Java Reference
In-Depth Information
the 8-bit ISO Latin-1 character set, which is useful only for major Western European
languages, the Unicode character set can represent virtually every written language
in common use on the planet.
If you do not use a Unicode-enabled text editor, or if you do
not want to force other programmers who view or edit your
code to use a Unicode-enabled editor, you can embed Unicode
characters into your Java programs using the special Unicode
escape sequence \u xxxx , in other words, a backslash and a
lowercase u, followed by four hexadecimal characters. For
example, \u0020 is the space character, and \u03c0 is the
character π.
a x
Java has invested a large amount of time and engineering effort in ensuring that its
Unicode support is first class. If your business application needs to deal with global
users, especially in non-Western markets, then the Java platform is a great choice.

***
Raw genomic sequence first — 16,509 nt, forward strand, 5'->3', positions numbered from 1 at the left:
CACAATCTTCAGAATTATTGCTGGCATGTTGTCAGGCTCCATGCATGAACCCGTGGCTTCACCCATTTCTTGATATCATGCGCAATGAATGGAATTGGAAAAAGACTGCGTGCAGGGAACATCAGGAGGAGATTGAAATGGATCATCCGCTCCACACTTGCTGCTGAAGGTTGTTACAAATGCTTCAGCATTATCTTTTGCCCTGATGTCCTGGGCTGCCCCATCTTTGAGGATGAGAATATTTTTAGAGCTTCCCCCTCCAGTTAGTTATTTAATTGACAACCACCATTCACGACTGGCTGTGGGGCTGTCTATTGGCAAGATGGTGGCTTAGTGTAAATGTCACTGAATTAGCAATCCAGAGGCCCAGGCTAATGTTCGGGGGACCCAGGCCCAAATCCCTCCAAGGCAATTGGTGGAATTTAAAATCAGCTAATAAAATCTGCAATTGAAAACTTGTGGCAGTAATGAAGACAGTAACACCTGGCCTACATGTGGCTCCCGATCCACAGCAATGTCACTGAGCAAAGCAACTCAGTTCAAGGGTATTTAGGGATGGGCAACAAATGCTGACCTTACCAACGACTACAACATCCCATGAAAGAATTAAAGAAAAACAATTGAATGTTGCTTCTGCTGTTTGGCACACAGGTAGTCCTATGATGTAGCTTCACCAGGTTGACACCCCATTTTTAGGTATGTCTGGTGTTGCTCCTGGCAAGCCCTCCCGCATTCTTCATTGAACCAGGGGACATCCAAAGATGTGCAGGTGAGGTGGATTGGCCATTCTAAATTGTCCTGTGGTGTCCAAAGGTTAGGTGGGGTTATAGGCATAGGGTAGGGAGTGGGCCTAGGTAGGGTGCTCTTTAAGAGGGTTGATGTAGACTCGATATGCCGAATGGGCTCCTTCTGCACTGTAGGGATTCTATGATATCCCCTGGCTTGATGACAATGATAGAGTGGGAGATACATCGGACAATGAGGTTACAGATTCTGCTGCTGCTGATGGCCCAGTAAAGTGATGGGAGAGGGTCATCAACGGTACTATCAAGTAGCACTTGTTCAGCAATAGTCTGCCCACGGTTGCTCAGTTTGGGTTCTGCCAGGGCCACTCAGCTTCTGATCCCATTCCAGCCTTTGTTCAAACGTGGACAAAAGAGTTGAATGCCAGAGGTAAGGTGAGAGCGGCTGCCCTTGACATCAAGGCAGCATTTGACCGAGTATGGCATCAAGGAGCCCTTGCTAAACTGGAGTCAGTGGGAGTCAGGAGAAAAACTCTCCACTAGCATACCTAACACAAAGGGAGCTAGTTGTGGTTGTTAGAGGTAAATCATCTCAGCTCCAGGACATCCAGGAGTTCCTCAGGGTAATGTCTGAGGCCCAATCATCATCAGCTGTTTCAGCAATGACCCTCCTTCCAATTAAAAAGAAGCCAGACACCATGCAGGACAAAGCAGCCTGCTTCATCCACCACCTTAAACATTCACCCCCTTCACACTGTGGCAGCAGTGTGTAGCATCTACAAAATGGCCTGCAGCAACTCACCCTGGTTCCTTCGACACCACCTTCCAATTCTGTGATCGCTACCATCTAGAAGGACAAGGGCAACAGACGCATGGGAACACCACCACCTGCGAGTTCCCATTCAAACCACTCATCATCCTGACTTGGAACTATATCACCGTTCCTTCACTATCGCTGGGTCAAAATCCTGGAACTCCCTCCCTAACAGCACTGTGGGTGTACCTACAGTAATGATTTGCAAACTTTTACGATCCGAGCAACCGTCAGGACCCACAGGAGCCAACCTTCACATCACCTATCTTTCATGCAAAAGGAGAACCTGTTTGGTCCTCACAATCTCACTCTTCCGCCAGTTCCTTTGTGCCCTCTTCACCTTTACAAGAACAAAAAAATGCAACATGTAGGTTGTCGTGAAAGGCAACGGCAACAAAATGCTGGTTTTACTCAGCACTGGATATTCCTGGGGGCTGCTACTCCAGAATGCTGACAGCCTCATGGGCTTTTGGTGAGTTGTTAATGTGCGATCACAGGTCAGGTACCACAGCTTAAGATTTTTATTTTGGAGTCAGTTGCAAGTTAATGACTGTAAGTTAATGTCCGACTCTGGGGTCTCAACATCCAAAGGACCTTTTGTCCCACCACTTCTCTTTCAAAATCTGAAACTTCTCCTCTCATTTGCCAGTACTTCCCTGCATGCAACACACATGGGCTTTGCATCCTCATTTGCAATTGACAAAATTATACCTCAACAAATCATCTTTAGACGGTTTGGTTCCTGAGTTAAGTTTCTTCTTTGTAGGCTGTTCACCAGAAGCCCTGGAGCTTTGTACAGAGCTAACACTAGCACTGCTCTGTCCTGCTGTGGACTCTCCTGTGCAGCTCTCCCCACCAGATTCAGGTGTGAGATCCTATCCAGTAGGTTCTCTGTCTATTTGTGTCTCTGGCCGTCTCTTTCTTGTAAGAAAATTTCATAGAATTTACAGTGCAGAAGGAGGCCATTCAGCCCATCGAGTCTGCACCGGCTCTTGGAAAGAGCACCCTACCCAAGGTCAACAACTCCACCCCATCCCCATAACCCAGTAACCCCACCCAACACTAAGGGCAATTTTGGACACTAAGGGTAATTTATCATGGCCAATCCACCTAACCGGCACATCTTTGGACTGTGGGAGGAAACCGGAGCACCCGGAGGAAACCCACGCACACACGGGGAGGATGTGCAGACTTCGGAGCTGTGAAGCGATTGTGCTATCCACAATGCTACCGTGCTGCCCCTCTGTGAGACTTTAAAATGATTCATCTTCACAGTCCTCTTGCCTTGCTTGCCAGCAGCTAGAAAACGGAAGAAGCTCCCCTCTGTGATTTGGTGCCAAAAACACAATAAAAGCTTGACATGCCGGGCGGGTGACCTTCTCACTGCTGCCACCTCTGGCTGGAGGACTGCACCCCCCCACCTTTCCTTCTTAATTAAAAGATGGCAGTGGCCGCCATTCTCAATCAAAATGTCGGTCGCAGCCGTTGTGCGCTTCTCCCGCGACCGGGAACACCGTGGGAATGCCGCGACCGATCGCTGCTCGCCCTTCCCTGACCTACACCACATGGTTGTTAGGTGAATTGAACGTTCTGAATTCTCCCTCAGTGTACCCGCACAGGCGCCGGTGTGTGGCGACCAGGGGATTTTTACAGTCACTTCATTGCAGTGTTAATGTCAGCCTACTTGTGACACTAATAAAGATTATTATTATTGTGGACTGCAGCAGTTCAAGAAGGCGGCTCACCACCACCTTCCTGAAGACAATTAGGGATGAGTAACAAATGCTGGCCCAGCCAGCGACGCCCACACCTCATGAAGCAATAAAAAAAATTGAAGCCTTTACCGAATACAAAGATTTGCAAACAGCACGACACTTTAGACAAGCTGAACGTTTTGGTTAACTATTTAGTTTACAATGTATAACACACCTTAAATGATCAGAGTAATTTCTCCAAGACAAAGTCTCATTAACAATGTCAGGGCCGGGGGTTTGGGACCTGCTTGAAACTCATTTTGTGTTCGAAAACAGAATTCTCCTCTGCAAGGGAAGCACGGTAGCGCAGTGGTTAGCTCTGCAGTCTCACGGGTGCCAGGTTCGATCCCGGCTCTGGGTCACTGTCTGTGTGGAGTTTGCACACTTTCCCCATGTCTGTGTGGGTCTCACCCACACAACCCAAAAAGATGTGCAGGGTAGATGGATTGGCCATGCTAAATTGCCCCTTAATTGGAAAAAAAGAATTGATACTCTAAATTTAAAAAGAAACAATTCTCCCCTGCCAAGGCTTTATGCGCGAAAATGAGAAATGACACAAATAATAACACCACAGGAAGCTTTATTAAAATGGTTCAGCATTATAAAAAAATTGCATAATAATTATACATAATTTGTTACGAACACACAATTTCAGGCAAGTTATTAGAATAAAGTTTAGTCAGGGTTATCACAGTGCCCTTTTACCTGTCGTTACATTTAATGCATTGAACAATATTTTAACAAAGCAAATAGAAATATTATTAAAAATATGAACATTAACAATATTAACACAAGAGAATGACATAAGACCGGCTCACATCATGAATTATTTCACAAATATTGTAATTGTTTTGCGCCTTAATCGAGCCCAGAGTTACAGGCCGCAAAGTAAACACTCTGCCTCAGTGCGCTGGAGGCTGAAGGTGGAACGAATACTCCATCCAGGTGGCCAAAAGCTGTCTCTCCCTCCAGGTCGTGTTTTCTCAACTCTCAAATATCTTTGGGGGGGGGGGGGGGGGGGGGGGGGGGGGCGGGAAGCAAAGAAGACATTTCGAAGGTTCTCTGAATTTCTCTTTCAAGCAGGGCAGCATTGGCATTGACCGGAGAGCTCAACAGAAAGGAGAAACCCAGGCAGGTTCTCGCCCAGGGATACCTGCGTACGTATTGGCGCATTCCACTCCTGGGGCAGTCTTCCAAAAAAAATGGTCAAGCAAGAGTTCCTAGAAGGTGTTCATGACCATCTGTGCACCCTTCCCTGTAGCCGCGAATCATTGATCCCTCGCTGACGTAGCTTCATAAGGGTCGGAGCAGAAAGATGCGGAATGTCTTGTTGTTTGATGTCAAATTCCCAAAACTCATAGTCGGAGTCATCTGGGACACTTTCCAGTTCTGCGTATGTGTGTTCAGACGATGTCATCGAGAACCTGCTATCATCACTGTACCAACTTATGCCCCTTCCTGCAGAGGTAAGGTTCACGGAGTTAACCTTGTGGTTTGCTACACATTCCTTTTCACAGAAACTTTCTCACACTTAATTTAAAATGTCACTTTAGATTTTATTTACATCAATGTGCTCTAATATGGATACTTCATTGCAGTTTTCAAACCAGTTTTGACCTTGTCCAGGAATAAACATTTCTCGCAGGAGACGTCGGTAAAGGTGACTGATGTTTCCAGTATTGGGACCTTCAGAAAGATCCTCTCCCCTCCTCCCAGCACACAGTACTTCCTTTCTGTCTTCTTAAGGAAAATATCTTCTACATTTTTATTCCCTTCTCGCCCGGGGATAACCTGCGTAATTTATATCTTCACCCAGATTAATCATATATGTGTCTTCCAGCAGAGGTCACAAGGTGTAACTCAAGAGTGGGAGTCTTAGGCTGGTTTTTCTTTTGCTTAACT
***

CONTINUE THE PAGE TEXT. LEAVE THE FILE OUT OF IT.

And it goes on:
Case Sensitivity and Whitespace
Java is a case-sensitive language. Its keywords are written in lowercase and must
always be used that way. That is, While and WHILE are not the same as the while
keyword. Similarly, if you declare a variable named i in your program, you may not
refer to it as I .
In general, relying on case sensitivity to distinguish identifiers
is a terrible idea. Do not use it in your own code, and in par‐
ticular never give an identifier the same name as a keyword
but differently cased.
Java ignores spaces, tabs, newlines, and other whitespace, except when it appears
within quoted characters and string literals. Programmers typically use whitespace
to format and indent their code for easy readability, and you will see common
indentation conventions in the code examples of this topic.
Comments
Comments are natural-language text intended for human readers of a program.
They are ignored by the Java compiler. Java supports three types of comments. The
first type is a single-line comment, which begins with the characters // and contin‐
ues until the end of the current line. For example:
int i = 0 ; // Initialize the loop variable
The second kind of comment is a multiline comment. It begins with the charac‐
ters /* and continues, over any number of lines, until the characters */ . Any text
between the /* and the */ is ignored by javac . Although this style of comment is
typically used for multiline comments, it can also be used for single-line comments.
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